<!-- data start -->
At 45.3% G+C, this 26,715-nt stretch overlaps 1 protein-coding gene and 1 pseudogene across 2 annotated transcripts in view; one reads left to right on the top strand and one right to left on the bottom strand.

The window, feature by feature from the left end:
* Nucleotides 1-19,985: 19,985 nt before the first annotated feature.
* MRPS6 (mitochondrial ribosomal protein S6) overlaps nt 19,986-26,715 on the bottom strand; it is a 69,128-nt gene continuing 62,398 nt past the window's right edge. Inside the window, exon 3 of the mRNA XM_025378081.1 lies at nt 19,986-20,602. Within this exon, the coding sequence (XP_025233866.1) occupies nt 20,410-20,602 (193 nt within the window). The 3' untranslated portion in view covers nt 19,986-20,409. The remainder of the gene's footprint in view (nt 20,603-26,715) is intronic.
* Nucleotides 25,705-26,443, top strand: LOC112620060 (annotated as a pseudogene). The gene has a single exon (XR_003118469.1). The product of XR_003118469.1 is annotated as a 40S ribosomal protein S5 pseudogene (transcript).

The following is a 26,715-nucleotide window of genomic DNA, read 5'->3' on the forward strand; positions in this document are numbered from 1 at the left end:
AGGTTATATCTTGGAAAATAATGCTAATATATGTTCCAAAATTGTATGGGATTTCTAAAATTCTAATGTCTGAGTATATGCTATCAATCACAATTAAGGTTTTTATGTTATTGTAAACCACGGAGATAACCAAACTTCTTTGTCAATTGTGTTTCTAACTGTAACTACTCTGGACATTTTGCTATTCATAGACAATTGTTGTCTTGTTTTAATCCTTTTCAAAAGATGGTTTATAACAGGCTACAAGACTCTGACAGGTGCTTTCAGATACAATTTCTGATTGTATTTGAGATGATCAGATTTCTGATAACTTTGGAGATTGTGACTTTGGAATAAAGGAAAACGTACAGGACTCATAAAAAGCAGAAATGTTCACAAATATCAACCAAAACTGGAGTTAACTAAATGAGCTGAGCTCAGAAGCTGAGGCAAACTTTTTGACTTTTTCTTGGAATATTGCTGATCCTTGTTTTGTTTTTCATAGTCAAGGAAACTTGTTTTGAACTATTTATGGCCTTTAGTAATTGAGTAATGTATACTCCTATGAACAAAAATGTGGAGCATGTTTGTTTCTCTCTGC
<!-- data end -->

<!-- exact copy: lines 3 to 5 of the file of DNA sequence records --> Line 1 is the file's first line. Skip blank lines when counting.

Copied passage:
* Nucleotides 1-19,985: 19,985 nt before the first annotated feature.
* MRPS6 (mitochondrial ribosomal protein S6) overlaps nt 19,986-26,715 on the bottom strand; it is a 69,128-nt gene continuing 62,398 nt past the window's right edge. Inside the window, exon 3 of the mRNA XM_025378081.1 lies at nt 19,986-20,602. Within this exon, the coding sequence (XP_025233866.1) occupies nt 20,410-20,602 (193 nt within the window). The 3' untranslated portion in view covers nt 19,986-20,409. The remainder of the gene's footprint in view (nt 20,603-26,715) is intronic.
* Nucleotides 25,705-26,443, top strand: LOC112620060 (annotated as a pseudogene). The gene has a single exon (XR_003118469.1). The product of XR_003118469.1 is annotated as a 40S ribosomal protein S5 pseudogene (transcript).